Even with the lifting of some pandemic restrictions, consumers are still hesitant to buy in-store, thus shoppers don’t find themselves shopping in crowded popular places as often. When trying to decide where to eat, are you going to pick the restaurant full of diners or the one that is empty? The majority of us will pick the full one thanks to the psychology of social proof. The same mentality works for online shopping as well. This means your online store now has new responsibilities, with the major one being the need to create a ‘full store feeling’ and present a reliable, well-known brand. Your online store is where you build your brand and community, and where you need to provide the full shopping experience, when customers can’t visit your brick and mortar store.
Focus on showcasing your happy customers, and add content that encourages user interaction, allowing you to build relationships with customers. Q&A section, video testimonials and rewards programs are all great ways to do so.
Pro tip: Create a high-impact, dedicated page to display UGC and customer purchases to allow your clients both gain validity in your brand, but also discover new products that might spark their interest.
Ad spend is rising, it’s time to get creative
With the increase in online competition, you might find yourself needing to allocate more budgets for ads just to keep the same amount of inbound traffic to your store. Thus, it’s time to get creative and efficient and learn how you can do more, for less, as Stephanie David, the founder of Popnod shared.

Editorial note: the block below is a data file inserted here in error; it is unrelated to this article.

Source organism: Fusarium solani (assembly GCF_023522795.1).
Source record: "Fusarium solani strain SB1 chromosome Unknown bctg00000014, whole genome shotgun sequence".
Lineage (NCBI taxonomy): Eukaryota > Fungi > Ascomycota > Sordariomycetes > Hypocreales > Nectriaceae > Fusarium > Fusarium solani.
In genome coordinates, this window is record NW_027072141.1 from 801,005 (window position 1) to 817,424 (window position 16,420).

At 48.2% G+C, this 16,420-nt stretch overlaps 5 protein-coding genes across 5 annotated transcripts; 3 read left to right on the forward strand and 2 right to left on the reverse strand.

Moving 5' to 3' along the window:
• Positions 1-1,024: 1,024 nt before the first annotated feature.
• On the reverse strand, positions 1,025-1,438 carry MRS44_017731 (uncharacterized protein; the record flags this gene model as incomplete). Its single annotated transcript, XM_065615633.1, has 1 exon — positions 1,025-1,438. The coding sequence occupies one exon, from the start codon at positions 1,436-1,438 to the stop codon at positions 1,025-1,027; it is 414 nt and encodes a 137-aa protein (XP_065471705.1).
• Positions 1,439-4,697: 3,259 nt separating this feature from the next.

You now need to engage and nurture your already happy customers to make sure they come back to your store for returned purchases and help you spread the word. Nurturing current customers and using them as your billboard using referral, reward and loyalty programs, creates a Win-Win-Win situation.
Let’s break it down on how referrals actually work:
- A happy customer shares their purchase with a close friend or family member
- The customer is rewarded with a discount for their next purchase which increases the likelihood of returned purchases – Win
- As a referral, the close friend or relative is now 3 times more likely to make a purchase, plus they have a discount they are eager to redeem – Win
- Your store benefits with cost-free high converting traffic, better retention and repeat-buys and of course, new happy customers to continue the referral cycle – Win
Focusing on loyal customers will probably be your most cost-effective strategy to continue scaling your business.
Pro tip: Create a simple two-sided reward referral program to reduce ad spend, improve retention, and increase conversions.
It has now been over a year since COVID broke and shook our world, probably forever. Work habits, daily routines and even the way we buy groceries have all been impacted.
E-commerce has strived during this time, expanding out of Gen Z and millennials and reaching older generations that have also moved online. Competition increased, and online store owners must be on top of their game. Luckily, adjusting to the new digital reality and keeping up with the everlasting changes, can be achieved, in a few, relatively easy steps.